Unpopular opinion: I don't think Twilight is a romantic book. I'm not speaking here as criticism or saying whether I like it or not: I'm just saying that I don't believe that Edward and Bella's love is true. I think it's a case of reciprocal obsessive love. They both have obsessive love for each other, not true love. Bella's self-destructive nature in the second book is basis of my argument here, as well as how they initially "fell" in love.
In fact, I think that many YA books don't portray true love, but instead portray obsessive love. And I don't think there's anything wrong with showing obsessive love opposed to true love, especially in YA books--I think most people experience obsessive love in some form as a teenager--it's an almost universal feeling of that age--but I also think that most people do not experience true love as a teenager...and sadly, many people never graduate from obsessive love to true love.
Edited to add: After posting this, I received an excellent question that I'd like to elaborate on here: Can unrequited love ever be real or always just obsessive love because it's not shared?
I think it depends. We really need more words for love! My best example is to go back to a parent's love. A parent who loves his or her child will eventually need to let that child go--move away, get married, essentially abandon the parent. I think parental love is in many ways both true and not shared equally. A child rarely--if ever--has the capacity to love a parent more than that the parent loves a child. It is in the nature of true parental love that the love, while not one-sided, is also not fairly shared. But is that love less real? No. It is more real because it is selfless in its love.
Snape's love, for example, was both unrequited and self-sacrificing--but the intent behind his self-sacrifice was not. Perhaps his love for Lily was real when he went to Dumbledore to ask him to save Lily--but the way he treated Harry after Lily's death, even though he was doing it in Lily's name, hints to me that his love had grown bitter. Had he been able to see Harry as Harry and not as James, perhaps I would see an argument for his unrequited love having been true love, but because his feelings had become so tainted with bitter anger and vitriol, his unrequited love was obsessive, not true.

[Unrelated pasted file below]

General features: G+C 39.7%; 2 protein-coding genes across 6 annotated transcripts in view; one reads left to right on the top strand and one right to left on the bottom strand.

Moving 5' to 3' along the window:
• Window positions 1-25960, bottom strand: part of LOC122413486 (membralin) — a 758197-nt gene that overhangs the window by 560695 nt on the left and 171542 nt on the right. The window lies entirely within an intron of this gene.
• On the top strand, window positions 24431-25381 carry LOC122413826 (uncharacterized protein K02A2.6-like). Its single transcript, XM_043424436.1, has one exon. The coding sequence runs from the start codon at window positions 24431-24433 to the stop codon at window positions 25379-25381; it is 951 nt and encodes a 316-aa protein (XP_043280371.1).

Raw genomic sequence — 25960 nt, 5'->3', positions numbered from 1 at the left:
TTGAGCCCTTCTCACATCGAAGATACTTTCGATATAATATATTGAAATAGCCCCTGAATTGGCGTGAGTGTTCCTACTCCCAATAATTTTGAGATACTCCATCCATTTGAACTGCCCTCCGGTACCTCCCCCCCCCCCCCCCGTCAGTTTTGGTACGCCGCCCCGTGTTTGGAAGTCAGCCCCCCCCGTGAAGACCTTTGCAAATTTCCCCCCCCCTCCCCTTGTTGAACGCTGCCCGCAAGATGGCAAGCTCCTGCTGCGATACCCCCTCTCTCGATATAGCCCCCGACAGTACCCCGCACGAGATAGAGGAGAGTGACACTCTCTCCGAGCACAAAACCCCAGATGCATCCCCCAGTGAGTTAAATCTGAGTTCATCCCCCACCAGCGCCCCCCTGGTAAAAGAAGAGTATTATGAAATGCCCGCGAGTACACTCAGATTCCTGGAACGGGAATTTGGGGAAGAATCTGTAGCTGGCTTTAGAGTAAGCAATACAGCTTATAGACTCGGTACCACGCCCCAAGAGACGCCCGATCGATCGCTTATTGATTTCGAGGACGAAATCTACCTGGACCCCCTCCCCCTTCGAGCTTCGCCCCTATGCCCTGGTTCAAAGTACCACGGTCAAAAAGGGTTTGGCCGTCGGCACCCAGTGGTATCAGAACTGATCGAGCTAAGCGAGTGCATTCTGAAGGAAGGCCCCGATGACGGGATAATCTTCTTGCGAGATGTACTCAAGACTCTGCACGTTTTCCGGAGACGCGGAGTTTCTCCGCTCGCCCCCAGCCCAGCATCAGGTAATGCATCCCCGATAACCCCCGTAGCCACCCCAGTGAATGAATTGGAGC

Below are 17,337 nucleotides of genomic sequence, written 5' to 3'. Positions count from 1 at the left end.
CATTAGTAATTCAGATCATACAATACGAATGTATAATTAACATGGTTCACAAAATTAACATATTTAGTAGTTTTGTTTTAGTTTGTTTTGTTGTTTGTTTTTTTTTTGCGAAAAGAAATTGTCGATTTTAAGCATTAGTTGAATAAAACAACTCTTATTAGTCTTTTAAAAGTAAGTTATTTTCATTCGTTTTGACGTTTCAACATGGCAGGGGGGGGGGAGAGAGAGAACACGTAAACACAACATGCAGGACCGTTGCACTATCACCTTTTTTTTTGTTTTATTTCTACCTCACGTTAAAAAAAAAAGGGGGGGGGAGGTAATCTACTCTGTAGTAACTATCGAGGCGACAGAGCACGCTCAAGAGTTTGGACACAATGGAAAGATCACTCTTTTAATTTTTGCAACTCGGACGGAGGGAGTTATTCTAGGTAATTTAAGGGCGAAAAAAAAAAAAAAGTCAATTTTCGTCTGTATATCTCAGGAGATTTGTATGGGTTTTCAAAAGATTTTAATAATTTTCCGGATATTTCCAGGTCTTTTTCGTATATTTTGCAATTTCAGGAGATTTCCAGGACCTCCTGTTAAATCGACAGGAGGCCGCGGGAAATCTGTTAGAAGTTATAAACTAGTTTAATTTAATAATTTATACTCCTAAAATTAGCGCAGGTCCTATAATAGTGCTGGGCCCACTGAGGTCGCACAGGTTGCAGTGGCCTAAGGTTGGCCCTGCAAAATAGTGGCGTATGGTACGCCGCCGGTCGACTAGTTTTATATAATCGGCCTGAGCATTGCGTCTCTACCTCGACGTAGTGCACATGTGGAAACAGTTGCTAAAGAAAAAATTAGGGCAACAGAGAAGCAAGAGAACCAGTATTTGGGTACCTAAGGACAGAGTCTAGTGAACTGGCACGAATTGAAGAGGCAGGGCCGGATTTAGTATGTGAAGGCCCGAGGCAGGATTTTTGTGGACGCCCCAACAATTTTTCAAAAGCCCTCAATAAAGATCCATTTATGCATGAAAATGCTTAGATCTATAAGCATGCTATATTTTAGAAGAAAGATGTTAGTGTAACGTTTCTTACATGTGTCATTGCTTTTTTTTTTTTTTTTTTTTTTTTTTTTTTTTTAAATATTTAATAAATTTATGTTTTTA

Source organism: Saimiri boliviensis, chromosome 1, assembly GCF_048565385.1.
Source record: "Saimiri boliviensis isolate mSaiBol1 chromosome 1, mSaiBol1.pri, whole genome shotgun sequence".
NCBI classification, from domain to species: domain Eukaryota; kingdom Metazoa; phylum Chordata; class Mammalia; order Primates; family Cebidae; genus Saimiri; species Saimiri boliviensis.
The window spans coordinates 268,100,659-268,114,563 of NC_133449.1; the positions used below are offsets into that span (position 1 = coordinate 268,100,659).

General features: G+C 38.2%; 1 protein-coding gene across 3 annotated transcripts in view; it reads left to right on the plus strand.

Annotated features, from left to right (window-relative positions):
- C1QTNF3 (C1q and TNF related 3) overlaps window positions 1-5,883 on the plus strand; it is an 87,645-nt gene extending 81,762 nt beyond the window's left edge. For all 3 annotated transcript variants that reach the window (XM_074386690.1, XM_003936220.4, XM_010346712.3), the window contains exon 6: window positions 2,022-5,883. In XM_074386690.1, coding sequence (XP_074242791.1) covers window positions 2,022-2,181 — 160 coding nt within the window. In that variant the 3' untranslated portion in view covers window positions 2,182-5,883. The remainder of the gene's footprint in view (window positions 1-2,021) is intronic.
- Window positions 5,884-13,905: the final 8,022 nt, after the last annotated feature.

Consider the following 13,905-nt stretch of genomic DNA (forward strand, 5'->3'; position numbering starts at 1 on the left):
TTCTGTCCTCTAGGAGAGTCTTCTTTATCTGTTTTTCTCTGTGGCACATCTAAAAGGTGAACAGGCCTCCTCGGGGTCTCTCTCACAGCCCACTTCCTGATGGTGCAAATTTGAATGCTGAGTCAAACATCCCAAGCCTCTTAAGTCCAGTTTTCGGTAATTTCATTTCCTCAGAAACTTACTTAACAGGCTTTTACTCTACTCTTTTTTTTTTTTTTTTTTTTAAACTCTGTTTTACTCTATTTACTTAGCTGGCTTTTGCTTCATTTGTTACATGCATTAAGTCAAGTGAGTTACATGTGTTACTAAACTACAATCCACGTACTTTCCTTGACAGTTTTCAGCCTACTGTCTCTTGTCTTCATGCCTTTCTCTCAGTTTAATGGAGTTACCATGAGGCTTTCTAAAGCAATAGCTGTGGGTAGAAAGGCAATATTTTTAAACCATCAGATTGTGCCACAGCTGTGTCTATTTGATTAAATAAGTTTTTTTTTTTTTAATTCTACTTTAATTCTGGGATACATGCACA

This is something that I've definitely thought a lot about, and I know that my opinion on the matter isn't necessarily right and certainly not shared by all (Myra McEntire, I'm looking at you :P ). It's something I tried to portray in my own novel, ACROSS THE UNIVERSE: when Elder first sees Amy, frozen in her cryo chamber, he experiences an almost immediate obsessive love for her. His love for her at that moment is not true. How could it be? He doesn't know her. He's only seen her--and, I have to add, I don't believe in romantic love at first sight. As Elder gets to know Amy--and as Amy gets to know Elder--there is the potential of true love (you didn't think I was going to give away the plot here, were you?) but I tried to make it very clear that Elder's initial response to Amy, while he thinks of it as love, is not. Not true love. It's infatuation at best, obsessive love at worst. These feeling will certainly change as the story progresses, and develop more in the second and third books, but in those first chapters of the first book? Not love.
My point to all of this is simple: I would like for you, as a reader, to think about what real love is. When you read a story, even a story that's labeled as romantic, ask yourself if, at its heart, the love you are witnessing is true love or obsessive love. It is important for everyone to know that there is a difference between the kinds of love a person can have, that, like the Eskimos with snow, we need different words for love.
It is fine if you have obsessive love--as long as you can recognize that it is obsessive love. Most love starts out as obsessive love. The thing is: don't settle for it. Don't stay in a relationship that's based on obsessive love alone. Obsessive love is one-sided, and if it doesn't spill over into a shared, true love, obsessive love will turn something true and pure and beautiful into something dark and twisted and hollow.
I don't often get philosophical on this blog, and even rarer do I get preachy. But if there's anything I'd like to impart today--any day--it's this: you are worthy of true love.